It starts with the visual cortex, which takes in everything we see.
That information flows to more specialized brain regions One identifies bodies, another identifies faces.
And yet another region, the temporo-parietal junction, identifies whether those faces and bodies belong to us.
But it takes one more region to pull all these I.
S together The brain's identity center.
The prefrontal cortex must conclude "this image feels like me.
" This is the mental network that allows us to recognize our own bodies and feel at home in them.
And it operates completely unconsciously.
This all-body perception is so automatic, so we don't even consciously reflect upon it.
I look at my hand.
It's my hand.
I look at my face.
It's my face.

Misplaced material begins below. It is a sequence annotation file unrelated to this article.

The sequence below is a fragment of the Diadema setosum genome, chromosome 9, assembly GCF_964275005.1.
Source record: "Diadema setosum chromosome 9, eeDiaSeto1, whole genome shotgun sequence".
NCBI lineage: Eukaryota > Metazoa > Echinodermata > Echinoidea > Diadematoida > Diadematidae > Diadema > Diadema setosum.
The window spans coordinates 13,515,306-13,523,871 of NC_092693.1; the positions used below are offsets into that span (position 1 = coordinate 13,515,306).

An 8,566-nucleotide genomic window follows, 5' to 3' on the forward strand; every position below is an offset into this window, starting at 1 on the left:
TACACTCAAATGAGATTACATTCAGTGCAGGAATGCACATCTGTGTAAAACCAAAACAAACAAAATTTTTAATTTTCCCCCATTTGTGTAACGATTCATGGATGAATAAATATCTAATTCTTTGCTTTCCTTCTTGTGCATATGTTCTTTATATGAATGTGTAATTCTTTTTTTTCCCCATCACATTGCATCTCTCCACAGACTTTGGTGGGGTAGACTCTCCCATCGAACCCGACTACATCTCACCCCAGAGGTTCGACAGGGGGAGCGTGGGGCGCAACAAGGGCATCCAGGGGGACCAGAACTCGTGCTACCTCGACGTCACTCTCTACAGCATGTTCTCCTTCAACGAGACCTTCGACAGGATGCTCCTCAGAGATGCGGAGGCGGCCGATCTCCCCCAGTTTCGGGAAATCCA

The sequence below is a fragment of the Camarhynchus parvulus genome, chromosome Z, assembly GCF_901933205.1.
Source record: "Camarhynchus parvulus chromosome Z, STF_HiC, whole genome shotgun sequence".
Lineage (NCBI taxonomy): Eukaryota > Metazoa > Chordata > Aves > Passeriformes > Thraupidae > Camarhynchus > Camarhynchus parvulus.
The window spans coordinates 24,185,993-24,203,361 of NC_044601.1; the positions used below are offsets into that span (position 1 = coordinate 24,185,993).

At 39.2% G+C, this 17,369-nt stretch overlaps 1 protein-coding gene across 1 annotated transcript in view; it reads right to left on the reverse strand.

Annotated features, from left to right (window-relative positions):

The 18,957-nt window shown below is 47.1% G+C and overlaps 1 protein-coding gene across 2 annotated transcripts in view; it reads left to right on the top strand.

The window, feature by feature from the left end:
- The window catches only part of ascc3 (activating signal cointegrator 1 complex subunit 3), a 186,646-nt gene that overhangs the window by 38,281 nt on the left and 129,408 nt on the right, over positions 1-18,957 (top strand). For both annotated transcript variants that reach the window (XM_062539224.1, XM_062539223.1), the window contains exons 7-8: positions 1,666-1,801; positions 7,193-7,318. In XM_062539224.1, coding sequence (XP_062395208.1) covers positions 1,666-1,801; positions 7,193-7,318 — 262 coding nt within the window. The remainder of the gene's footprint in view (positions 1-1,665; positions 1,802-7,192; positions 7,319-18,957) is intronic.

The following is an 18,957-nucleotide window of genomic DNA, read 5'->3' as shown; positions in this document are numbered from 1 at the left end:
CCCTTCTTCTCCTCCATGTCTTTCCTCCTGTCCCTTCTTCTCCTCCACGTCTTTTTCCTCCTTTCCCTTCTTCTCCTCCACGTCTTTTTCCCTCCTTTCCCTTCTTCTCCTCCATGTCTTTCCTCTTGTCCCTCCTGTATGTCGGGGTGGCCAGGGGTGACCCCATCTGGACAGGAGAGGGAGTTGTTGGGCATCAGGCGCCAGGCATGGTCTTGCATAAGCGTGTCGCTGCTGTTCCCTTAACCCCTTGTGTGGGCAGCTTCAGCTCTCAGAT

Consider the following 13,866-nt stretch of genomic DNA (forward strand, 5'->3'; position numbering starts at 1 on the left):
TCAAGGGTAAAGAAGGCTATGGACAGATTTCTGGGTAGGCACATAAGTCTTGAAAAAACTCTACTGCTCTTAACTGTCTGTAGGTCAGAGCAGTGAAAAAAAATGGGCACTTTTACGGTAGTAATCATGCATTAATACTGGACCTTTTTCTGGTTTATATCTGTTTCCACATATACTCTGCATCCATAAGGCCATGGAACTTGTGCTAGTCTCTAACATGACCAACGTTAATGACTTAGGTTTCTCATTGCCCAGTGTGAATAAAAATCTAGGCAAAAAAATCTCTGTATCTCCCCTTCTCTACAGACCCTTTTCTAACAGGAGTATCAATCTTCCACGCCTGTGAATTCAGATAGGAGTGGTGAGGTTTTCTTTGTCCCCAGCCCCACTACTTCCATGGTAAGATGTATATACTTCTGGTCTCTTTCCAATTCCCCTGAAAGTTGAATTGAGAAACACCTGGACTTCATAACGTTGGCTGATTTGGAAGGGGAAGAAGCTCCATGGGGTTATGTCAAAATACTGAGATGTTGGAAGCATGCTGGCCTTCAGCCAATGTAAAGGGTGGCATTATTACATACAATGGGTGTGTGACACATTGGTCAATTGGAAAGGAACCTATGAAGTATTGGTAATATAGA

To recognize and know ourselves is something we take for granted everyday.
But in some people, it may work a little differently.
Many transgender people do not identify with the bodies they are born with.
And in many cases, it doesn't seem to be a matter of choice.
In many, many people who are transgender, this occurs very early during the childhood, and it's very strong.
And that's why it's very important to take this seriously.
Ivanka thought transgender people might see in their mind's eye a body that's different from their physical image.
In an experiment, she showed transgender subjects photos of themselves.
In some of these photos, she had subtlety altered their physiques.
Many, many body images are presented during a very short time, and for each image, they have to determine "how much is it me?" Ivanka gave her subjects very little time to reflect, but they consistently identified with the photos that altered their outward sex characteristics, and they made their choices so quickly, Ivanka suspected the unconscious process of own-body perception was working differently for them.